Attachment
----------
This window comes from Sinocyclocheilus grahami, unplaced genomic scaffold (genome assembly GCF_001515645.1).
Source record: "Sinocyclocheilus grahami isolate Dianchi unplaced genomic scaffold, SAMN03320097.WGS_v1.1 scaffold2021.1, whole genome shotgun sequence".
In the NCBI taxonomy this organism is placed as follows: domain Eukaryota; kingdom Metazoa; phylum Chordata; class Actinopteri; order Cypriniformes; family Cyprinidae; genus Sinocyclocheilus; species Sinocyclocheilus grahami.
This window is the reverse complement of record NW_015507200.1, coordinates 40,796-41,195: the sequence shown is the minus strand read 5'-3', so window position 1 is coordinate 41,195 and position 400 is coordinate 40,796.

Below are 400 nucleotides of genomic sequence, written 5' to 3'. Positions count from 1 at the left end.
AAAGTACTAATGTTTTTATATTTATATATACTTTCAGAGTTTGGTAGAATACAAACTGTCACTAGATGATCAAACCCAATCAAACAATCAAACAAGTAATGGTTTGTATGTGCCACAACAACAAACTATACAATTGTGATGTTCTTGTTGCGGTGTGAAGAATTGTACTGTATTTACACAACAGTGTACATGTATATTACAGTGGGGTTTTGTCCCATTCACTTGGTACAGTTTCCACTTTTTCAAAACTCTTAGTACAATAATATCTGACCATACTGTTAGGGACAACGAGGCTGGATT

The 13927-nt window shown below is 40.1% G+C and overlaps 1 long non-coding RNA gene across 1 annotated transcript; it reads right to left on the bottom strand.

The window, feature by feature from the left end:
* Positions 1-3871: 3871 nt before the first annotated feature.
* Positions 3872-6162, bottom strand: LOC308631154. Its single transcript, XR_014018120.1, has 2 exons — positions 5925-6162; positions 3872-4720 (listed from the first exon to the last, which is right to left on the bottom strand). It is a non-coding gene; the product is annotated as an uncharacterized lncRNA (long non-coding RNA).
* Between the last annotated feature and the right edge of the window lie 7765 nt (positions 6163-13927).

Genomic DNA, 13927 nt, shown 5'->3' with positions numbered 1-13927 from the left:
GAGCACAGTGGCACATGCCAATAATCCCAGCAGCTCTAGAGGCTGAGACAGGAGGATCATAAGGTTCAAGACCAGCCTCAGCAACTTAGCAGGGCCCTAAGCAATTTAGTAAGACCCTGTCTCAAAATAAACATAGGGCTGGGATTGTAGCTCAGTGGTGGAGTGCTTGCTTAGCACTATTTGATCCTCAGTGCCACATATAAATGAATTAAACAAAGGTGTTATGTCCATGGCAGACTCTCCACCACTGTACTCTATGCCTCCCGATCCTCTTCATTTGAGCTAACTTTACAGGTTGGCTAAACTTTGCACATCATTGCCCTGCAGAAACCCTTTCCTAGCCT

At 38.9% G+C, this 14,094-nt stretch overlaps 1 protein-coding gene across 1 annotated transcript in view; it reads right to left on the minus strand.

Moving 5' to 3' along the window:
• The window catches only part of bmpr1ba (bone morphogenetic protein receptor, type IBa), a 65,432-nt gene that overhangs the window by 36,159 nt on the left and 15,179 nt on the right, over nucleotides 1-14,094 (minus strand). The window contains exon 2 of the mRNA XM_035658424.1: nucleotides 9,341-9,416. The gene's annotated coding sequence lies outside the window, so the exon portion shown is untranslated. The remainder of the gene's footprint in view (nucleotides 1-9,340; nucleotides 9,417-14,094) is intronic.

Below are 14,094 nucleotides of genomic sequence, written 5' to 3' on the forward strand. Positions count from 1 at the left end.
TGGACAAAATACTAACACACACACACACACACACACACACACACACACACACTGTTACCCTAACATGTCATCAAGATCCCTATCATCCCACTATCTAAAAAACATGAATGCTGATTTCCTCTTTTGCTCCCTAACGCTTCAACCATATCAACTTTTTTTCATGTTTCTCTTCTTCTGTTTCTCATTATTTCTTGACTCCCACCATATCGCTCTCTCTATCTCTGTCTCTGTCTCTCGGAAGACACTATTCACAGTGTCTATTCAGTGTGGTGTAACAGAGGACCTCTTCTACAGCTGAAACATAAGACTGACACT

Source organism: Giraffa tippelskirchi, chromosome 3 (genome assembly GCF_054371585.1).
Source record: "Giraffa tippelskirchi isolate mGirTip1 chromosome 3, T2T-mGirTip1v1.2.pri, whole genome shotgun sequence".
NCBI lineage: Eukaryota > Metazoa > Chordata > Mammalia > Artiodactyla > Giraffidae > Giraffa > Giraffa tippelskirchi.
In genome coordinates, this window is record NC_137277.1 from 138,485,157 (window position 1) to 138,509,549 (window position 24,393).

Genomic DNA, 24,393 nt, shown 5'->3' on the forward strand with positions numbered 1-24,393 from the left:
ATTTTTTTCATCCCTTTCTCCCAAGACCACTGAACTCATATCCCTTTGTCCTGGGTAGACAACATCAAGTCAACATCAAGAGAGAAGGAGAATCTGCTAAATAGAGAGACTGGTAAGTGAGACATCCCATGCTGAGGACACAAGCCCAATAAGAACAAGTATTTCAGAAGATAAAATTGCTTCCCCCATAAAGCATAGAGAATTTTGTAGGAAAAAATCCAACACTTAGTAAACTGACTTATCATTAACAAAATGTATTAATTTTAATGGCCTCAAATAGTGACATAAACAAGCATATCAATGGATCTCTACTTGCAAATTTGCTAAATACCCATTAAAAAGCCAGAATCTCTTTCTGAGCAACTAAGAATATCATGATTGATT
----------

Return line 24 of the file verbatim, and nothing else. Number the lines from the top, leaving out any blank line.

ATTTTTTTCATCCCTTTCTCCCAAGACCACTGAACTCATATCCCTTTGTCCTGGGTAGACAACATCAAGTCAACATCAAGAGAGAAGGAGAATCTGCTAAATAGAGAGACTGGTAAGTGAGACATCCCATGCTGAGGACACAAGCCCAATAAGAACAAGTATTTCAGAAGATAAAATTGCTTCCCCCATAAAGCATAGAGAATTTTGTAGGAAAAAATCCAACACTTAGTAAACTGACTTATCATTAACAAAATGTATTAATTTTAATGGCCTCAAATAGTGACATAAACAAGCATATCAATGGATCTCTACTTGCAAATTTGCTAAATACCCATTAAAAAGCCAGAATCTCTTTCTGAGCAACTAAGAATATCATGATTGATT